found saddle shields, finials, cartridge box hooks, carved bullets, "poker
chip" bullets, harmonica reeds, pocket knives, spurs, large and small flat
buttons, and a variety of other items.
The one thing that had evaded us was the elusive "plate." Everyone
always asked us, "Have you dug your first plate yet?" Well they weren't
talking about Mother's fine china; they were talking about the belt buckle
or breastplate. Some of these plates bring a pretty penny in the Civil War
collector market. That was our ultimate goal, but our answer was always
the same: "Someday!"
In January, my boss told me that I was getting promoted and would
be moving back to California. Although excited for my career, I knew that
I was going to miss my relic hunting time. I told my wife, Christi, that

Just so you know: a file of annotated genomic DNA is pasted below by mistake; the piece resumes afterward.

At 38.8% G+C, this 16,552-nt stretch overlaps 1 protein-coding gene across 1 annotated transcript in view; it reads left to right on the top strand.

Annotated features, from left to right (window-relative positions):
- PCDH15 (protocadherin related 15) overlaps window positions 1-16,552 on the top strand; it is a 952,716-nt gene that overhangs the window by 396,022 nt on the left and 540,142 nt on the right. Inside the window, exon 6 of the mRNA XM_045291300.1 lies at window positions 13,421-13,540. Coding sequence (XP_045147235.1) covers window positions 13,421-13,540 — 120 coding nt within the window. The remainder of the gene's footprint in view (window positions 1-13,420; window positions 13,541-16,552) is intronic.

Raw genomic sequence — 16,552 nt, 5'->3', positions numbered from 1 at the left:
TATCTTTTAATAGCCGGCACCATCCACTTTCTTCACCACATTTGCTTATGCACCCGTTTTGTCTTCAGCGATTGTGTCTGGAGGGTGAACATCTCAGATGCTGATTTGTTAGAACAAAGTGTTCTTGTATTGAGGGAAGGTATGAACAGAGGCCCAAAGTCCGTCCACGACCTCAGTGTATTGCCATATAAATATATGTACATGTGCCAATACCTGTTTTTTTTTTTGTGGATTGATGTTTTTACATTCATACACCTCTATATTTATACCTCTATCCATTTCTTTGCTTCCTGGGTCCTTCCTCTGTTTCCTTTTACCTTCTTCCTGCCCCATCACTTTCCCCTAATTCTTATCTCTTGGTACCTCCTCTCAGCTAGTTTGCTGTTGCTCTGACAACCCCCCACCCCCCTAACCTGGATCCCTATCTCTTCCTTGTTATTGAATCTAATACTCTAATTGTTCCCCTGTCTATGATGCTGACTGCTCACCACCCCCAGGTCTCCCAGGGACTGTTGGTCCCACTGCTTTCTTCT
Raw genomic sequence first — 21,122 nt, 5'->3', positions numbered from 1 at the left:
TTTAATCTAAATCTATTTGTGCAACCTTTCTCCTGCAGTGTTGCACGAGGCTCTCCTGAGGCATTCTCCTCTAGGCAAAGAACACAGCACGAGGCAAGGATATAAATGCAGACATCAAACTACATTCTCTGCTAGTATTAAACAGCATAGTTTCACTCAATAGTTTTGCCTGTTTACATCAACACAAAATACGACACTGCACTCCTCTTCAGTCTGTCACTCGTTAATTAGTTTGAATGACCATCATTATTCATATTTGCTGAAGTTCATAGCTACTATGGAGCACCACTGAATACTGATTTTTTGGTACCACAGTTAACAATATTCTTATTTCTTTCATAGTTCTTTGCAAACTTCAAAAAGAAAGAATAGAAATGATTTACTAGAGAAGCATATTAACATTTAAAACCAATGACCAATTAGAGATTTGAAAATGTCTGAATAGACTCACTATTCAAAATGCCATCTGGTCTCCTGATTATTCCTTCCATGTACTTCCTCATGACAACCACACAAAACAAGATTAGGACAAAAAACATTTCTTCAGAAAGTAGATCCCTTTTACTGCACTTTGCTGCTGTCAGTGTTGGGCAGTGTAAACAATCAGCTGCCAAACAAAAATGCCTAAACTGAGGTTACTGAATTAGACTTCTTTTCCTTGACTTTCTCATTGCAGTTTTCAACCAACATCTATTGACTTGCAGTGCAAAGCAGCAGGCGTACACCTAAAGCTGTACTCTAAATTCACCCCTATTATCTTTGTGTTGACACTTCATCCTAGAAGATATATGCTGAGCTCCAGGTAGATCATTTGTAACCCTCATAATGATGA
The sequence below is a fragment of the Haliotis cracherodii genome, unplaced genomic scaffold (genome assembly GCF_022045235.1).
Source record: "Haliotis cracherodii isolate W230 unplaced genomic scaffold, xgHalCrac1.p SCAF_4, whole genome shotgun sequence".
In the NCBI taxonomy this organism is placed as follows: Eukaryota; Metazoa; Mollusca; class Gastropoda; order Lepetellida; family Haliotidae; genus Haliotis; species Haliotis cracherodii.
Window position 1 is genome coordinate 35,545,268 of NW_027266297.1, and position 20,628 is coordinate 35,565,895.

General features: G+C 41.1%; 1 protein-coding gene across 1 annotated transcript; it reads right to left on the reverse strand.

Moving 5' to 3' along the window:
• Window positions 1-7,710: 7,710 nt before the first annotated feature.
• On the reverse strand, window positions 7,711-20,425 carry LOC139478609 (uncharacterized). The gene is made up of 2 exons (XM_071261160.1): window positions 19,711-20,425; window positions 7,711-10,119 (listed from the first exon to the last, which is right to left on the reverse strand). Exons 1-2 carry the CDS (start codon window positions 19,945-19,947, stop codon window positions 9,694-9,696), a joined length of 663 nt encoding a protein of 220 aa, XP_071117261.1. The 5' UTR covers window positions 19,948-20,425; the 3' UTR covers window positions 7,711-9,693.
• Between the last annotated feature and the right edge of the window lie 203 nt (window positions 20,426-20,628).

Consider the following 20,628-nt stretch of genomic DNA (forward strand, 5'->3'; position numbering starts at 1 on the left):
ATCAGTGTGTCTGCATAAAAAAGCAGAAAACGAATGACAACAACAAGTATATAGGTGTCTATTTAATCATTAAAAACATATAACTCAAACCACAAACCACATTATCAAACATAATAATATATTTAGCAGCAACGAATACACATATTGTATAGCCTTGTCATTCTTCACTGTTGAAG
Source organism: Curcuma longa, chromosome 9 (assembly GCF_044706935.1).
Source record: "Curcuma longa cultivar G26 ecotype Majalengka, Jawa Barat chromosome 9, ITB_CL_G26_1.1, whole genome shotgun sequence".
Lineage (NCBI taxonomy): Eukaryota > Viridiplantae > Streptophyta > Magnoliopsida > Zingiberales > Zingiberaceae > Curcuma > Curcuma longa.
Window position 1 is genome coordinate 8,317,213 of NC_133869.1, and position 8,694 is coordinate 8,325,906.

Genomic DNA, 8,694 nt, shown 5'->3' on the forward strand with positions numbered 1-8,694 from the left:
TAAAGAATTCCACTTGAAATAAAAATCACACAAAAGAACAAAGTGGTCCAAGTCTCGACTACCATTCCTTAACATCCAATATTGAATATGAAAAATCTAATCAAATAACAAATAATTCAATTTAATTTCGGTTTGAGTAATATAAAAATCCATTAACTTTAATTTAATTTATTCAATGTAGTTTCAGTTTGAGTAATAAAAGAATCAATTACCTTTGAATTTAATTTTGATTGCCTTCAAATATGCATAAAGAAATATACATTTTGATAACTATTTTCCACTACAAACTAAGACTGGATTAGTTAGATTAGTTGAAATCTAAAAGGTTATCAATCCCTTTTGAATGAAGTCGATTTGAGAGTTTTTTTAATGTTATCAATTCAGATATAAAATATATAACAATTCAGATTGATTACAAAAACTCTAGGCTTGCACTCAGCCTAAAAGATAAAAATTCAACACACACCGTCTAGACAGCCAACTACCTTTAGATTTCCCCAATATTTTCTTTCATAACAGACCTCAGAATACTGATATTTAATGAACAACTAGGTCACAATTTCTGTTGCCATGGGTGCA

we could not move because I had not found my plate yet! "Yeah, right!" is
the response that I recall. She insists that she was not so harsh, but
that is how I remember it. Staying in Virginia at this point was no longer
an option, as my wife was raised in northern California and that's where
the new job was. She was packed and ready to go in about two hours, even
though I kept telling her that the truck wasn't going to be here for two
Well, getting ready for the big move really took a bite out of my
relic hunting time, and I missed the next couple of weekends out. With
only three weeks prior to the United Van Lines truck's arrival, I decided
to take advantage of the little time I had left.
It was a brisk Virginia morning, and once again I was going to take
my token 4-5 hours away from the wife and two little ones to do some relic
hunting with my buddy Frank. We had been getting a lot of rain, so most of
the areas were sloppy and tough to get around. Frank and I decided to
return to the old farmhouse where we had been hunting for the last six
months. I opted for the easy way out, hunting around the farmhouse rather
than fighting the sticky mud in the fields. Unfortunately, I found out
very quickly that more than average amounts of beverages had been consumed